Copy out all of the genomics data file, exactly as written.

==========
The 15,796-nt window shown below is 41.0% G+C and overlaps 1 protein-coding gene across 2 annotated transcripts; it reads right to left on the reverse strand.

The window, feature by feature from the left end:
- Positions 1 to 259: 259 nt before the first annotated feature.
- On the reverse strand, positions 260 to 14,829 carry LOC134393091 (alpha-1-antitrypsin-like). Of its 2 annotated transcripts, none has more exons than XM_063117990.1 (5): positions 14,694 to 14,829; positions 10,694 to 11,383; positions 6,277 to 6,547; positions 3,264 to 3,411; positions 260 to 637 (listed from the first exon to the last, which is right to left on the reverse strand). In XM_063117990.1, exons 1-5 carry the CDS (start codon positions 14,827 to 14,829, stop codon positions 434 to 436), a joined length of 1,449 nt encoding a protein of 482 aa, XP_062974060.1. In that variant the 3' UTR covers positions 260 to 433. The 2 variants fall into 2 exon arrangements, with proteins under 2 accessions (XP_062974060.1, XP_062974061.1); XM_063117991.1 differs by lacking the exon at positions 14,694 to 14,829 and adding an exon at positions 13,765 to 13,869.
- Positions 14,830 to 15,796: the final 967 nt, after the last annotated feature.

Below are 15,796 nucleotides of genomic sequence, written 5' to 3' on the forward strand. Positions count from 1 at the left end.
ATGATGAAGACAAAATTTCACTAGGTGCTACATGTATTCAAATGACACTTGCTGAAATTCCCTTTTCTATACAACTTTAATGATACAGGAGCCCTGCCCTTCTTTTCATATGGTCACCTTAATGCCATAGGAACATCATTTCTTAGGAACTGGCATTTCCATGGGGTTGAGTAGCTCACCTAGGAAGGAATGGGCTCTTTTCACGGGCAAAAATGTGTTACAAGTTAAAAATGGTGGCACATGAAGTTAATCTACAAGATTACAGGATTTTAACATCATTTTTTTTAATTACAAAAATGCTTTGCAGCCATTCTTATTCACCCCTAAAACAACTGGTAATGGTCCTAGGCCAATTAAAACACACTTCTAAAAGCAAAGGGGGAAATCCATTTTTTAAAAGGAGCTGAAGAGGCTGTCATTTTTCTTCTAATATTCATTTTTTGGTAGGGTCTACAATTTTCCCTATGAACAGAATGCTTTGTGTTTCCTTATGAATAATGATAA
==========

The 15,796-nt window shown below is 41.0% G+C and overlaps 1 protein-coding gene across 2 annotated transcripts; it reads right to left on the reverse strand.

The window, feature by feature from the left end:
- Positions 1 to 259: 259 nt before the first annotated feature.
- On the reverse strand, positions 260 to 14,829 carry LOC134393091 (alpha-1-antitrypsin-like). Of its 2 annotated transcripts, none has more exons than XM_063117990.1 (5): positions 14,694 to 14,829; positions 10,694 to 11,383; positions 6,277 to 6,547; positions 3,264 to 3,411; positions 260 to 637 (listed from the first exon to the last, which is right to left on the reverse strand). In XM_063117990.1, exons 1-5 carry the CDS (start codon positions 14,827 to 14,829, stop codon positions 434 to 436), a joined length of 1,449 nt encoding a protein of 482 aa, XP_062974060.1. In that variant the 3' UTR covers positions 260 to 433. The 2 variants fall into 2 exon arrangements, with proteins under 2 accessions (XP_062974060.1, XP_062974061.1); XM_063117991.1 differs by lacking the exon at positions 14,694 to 14,829 and adding an exon at positions 13,765 to 13,869.
- Positions 14,830 to 15,796: the final 967 nt, after the last annotated feature.

Below are 15,796 nucleotides of genomic sequence, written 5' to 3' on the forward strand. Positions count from 1 at the left end.
ATGATGAAGACAAAATTTCACTAGGTGCTACATGTATTCAAATGACACTTGCTGAAATTCCCTTTTCTATACAACTTTAATGATACAGGAGCCCTGCCCTTCTTTTCATATGGTCACCTTAATGCCATAGGAACATCATTTCTTAGGAACTGGCATTTCCATGGGGTTGAGTAGCTCACCTAGGAAGGAATGGGCTCTTTTCACGGGCAAAAATGTGTTACAAGTTAAAAATGGTGGCACATGAAGTTAATCTACAAGATTACAGGATTTTAACATCATTTTTTTTAATTACAAAAATGCTTTGCAGCCATTCTTATTCACCCCTAAAACAACTGGTAATGGTCCTAGGCCAATTAAAACACACTTCTAAAAGCAAAGGGGGAAATCCATTTTTTAAAAGGAGCTGAAGAGGCTGTCATTTTTCTTCTAATATTCATTTTTTGGTAGGGTCTACAATTTTCCCTATGAACAGAATGCTTTGTGTTTCCTTATGAATAATGATAA